A while ago, an artist, showed me his work and asked for some guidance. I had a look at their paintings on line and could see good evidence of sincere effort; we agreed to meet. I began thinking about what I should talk about when we got together. My train of thought drifted back to my early painting days.
It’s been forty years since I took up the challenge to become an artist, starting out with nothing more than an inspiration. At first it was reading art books, looking at paintings and rubbing shoulders with artist friends. Style couldn’t be taught, I was warned. You must study shadow effects, learn how to draw trees and become knowledgeable about the properties of paint, they said. And they were right of course. There is a lot to learn: the kind of knowledge that anyone serious about painting must cover. Much later, I would teach those basics to fledging artists at summer schools and workshops.
Experience is a great teacher; progressing in three different media, plein air painting, giving instruction and exhibiting at art shows eventually created more questions than answers. Understanding the importance of listening to one’s inner voice and learning to interpret takes on a new significance. Also, with practice comes the confidence of knowing that the painting will work itself out, and the expectation that it will reflect the desired intent (making a statement). Occasionally, I produce a work that surprises me; I may even feel that I have reached a new personal plateau. That’s why I continue to paint! The camaraderie of artist buddies and painting experiences are wonderful, but they come second to the satisfaction of surpassing myself in my work. . . .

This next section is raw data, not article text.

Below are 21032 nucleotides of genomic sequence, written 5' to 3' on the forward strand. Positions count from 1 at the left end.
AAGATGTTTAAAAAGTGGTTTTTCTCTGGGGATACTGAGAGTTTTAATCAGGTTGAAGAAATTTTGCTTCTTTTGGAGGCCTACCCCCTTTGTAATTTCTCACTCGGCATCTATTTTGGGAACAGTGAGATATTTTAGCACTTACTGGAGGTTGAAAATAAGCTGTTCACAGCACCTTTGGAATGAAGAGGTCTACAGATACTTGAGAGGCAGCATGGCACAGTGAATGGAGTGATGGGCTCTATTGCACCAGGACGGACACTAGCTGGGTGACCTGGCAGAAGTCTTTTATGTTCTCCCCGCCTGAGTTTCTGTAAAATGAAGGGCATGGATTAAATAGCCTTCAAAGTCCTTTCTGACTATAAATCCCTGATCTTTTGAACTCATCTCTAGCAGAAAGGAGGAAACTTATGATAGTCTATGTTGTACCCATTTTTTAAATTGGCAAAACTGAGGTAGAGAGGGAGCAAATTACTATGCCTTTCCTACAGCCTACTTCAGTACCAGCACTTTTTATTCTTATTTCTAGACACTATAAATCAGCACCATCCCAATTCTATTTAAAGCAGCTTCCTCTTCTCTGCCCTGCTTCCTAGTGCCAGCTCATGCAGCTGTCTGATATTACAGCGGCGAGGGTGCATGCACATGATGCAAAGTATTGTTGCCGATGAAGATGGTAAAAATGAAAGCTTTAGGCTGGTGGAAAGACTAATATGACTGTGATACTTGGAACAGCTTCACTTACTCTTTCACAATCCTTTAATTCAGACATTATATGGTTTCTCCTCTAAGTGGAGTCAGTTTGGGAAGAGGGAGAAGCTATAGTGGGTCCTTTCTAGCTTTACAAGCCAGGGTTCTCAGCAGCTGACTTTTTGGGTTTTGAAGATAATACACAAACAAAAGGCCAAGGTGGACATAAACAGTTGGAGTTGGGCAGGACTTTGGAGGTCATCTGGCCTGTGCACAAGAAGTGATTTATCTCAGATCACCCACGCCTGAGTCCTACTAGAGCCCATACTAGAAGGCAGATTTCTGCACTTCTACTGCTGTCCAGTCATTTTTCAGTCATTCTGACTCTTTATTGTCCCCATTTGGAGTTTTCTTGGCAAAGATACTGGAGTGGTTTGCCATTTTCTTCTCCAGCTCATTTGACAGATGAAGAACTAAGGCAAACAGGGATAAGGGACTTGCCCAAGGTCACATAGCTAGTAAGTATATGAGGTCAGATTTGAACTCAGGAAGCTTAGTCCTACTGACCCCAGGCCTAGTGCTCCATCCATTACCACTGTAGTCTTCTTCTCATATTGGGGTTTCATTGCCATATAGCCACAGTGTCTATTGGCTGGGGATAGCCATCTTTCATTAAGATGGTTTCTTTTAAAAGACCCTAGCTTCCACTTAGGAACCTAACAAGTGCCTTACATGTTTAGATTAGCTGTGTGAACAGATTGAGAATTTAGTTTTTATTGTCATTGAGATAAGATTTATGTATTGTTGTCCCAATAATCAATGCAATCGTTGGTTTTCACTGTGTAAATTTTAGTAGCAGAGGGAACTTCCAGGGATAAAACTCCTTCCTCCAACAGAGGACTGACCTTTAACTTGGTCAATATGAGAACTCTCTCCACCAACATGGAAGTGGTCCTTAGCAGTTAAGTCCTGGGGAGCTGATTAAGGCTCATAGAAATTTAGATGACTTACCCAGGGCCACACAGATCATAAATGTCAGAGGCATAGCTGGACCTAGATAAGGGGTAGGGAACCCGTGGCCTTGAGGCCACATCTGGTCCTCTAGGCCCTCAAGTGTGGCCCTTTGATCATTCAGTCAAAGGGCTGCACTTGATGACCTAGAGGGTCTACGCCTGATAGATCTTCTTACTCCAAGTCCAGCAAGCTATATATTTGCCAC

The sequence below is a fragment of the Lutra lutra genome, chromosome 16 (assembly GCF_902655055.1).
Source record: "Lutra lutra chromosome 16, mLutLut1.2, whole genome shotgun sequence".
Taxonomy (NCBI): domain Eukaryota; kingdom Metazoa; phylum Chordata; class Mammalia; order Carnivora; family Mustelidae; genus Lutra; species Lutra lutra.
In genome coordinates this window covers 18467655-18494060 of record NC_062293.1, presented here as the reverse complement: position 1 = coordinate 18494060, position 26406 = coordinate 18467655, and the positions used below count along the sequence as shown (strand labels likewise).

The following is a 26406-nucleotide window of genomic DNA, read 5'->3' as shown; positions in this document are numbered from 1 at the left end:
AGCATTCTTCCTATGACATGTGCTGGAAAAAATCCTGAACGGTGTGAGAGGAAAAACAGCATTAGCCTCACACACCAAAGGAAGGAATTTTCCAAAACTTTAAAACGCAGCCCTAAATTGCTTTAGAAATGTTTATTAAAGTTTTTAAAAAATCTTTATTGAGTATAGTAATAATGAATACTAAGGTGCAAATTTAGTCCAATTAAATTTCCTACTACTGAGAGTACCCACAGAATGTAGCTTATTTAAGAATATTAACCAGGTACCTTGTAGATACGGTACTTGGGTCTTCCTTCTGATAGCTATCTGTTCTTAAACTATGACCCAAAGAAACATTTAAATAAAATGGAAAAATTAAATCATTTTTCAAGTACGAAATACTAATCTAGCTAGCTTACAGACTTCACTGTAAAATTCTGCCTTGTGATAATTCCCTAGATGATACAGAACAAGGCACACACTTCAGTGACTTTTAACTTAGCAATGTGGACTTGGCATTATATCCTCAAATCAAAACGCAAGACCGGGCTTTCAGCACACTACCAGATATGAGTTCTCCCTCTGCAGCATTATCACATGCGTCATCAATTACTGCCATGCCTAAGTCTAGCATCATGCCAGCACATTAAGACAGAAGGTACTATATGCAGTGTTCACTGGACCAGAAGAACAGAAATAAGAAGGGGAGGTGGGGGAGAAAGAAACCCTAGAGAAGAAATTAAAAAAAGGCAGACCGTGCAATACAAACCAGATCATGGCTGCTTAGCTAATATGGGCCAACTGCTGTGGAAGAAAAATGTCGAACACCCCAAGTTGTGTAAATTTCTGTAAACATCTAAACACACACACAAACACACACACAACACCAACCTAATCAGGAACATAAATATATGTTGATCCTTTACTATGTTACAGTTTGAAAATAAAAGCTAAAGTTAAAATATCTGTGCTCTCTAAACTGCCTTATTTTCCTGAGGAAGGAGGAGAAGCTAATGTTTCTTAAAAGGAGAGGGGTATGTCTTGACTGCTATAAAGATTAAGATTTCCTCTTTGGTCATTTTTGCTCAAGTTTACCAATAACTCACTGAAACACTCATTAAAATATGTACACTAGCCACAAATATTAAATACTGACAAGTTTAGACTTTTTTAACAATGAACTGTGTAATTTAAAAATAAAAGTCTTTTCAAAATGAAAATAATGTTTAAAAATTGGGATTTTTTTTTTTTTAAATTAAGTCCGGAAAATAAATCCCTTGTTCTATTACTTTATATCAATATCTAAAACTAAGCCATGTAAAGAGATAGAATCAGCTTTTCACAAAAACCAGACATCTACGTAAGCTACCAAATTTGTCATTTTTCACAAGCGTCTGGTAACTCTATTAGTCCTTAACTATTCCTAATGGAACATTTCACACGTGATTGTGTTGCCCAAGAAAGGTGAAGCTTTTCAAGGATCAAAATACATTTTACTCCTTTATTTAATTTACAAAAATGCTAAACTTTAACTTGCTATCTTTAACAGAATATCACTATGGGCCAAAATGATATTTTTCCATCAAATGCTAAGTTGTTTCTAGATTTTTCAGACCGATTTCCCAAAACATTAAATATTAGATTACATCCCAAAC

OK, so this has been a nice journey down memory lane. However, I’m still unsure what to tell the nice artist that’s looking for some help with their work. I guess I will do what I always do: show by example, be honest and encourage them to seek their own way. The benefits that can come from a kind word and a positive suggestion can last a lifetime: I know because I have been helped by some very kind artists along the way too.
Charlie’s new work may be seen at The Ten Collective Show in Almonte, ON, April 4 and 5, 2020
The Art of Charles Spratt